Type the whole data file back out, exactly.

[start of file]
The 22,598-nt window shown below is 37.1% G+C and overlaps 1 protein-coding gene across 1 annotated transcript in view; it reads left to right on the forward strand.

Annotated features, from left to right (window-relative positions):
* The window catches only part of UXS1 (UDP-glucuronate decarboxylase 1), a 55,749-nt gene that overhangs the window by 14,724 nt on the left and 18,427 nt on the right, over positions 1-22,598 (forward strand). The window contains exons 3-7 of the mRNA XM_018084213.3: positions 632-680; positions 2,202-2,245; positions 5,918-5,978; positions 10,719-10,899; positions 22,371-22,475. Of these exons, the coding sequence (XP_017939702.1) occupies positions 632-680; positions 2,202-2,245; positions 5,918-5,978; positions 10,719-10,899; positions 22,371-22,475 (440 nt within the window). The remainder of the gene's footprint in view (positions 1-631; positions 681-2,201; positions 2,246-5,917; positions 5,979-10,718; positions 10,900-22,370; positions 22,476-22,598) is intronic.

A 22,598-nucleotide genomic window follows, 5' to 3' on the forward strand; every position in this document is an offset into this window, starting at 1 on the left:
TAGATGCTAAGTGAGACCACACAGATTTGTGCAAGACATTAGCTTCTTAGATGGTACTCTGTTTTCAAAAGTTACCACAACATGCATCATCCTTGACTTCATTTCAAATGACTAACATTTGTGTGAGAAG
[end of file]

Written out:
The 22,598-nt window shown below is 37.1% G+C and overlaps 1 protein-coding gene across 1 annotated transcript in view; it reads left to right on the forward strand.

Annotated features, from left to right (window-relative positions):
* The window catches only part of UXS1 (UDP-glucuronate decarboxylase 1), a 55,749-nt gene that overhangs the window by 14,724 nt on the left and 18,427 nt on the right, over positions 1-22,598 (forward strand). The window contains exons 3-7 of the mRNA XM_018084213.3: positions 632-680; positions 2,202-2,245; positions 5,918-5,978; positions 10,719-10,899; positions 22,371-22,475. Of these exons, the coding sequence (XP_017939702.1) occupies positions 632-680; positions 2,202-2,245; positions 5,918-5,978; positions 10,719-10,899; positions 22,371-22,475 (440 nt within the window). The remainder of the gene's footprint in view (positions 1-631; positions 681-2,201; positions 2,246-5,917; positions 5,979-10,718; positions 10,900-22,370; positions 22,476-22,598) is intronic.

A 22,598-nucleotide genomic window follows, 5' to 3' on the forward strand; every position in this document is an offset into this window, starting at 1 on the left:
TAGATGCTAAGTGAGACCACACAGATTTGTGCAAGACATTAGCTTCTTAGATGGTACTCTGTTTTCAAAAGTTACCACAACATGCATCATCCTTGACTTCATTTCAAATGACTAACATTTGTGTGAGAAG